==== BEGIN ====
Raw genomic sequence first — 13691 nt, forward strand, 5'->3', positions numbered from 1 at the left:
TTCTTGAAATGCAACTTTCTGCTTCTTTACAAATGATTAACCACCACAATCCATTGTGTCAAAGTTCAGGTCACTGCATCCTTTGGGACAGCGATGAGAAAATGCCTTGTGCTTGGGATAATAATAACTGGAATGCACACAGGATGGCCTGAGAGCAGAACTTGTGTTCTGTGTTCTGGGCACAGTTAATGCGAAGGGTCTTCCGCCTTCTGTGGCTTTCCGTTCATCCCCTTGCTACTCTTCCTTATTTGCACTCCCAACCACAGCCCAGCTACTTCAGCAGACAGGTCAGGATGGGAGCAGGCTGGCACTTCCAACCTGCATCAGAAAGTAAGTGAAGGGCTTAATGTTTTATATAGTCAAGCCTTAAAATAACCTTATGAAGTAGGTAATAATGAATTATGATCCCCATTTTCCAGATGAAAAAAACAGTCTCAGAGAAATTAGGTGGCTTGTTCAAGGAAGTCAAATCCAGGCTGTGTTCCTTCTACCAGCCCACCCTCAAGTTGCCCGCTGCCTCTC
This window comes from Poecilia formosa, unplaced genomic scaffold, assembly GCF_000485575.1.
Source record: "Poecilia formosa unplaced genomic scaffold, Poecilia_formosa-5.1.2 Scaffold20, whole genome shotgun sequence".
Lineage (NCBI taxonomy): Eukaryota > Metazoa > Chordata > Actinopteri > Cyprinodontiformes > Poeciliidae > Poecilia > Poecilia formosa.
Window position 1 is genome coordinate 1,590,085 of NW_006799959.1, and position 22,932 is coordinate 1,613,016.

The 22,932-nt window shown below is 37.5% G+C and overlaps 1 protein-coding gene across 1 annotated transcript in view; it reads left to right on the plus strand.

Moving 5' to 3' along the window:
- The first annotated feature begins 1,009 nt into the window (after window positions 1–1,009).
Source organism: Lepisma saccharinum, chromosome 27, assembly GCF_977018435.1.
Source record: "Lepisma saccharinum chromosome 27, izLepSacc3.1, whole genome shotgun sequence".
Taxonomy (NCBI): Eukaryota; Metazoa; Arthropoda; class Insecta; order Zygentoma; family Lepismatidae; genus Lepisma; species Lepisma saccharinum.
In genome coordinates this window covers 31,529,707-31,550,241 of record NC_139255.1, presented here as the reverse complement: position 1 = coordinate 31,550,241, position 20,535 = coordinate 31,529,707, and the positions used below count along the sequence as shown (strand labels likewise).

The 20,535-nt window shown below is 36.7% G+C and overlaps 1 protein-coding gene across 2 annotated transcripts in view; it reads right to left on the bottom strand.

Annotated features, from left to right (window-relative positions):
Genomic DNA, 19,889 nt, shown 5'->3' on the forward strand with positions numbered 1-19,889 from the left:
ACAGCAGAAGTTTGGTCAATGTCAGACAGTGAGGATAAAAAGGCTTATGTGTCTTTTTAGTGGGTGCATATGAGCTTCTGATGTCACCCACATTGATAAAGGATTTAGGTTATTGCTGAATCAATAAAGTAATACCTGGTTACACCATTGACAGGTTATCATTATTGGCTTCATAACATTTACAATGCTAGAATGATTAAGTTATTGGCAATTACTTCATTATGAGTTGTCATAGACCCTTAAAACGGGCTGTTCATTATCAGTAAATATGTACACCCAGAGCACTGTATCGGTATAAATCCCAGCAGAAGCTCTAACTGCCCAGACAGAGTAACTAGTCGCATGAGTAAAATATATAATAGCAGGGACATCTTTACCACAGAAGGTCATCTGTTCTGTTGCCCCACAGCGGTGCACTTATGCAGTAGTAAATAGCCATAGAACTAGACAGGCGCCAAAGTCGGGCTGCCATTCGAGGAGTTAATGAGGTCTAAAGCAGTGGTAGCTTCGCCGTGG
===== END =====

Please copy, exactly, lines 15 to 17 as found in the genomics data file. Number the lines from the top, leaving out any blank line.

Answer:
Annotated features, from left to right (window-relative positions):
Genomic DNA, 19,889 nt, shown 5'->3' on the forward strand with positions numbered 1-19,889 from the left:
ACAGCAGAAGTTTGGTCAATGTCAGACAGTGAGGATAAAAAGGCTTATGTGTCTTTTTAGTGGGTGCATATGAGCTTCTGATGTCACCCACATTGATAAAGGATTTAGGTTATTGCTGAATCAATAAAGTAATACCTGGTTACACCATTGACAGGTTATCATTATTGGCTTCATAACATTTACAATGCTAGAATGATTAAGTTATTGGCAATTACTTCATTATGAGTTGTCATAGACCCTTAAAACGGGCTGTTCATTATCAGTAAATATGTACACCCAGAGCACTGTATCGGTATAAATCCCAGCAGAAGCTCTAACTGCCCAGACAGAGTAACTAGTCGCATGAGTAAAATATATAATAGCAGGGACATCTTTACCACAGAAGGTCATCTGTTCTGTTGCCCCACAGCGGTGCACTTATGCAGTAGTAAATAGCCATAGAACTAGACAGGCGCCAAAGTCGGGCTGCCATTCGAGGAGTTAATGAGGTCTAAAGCAGTGGTAGCTTCGCCGTGG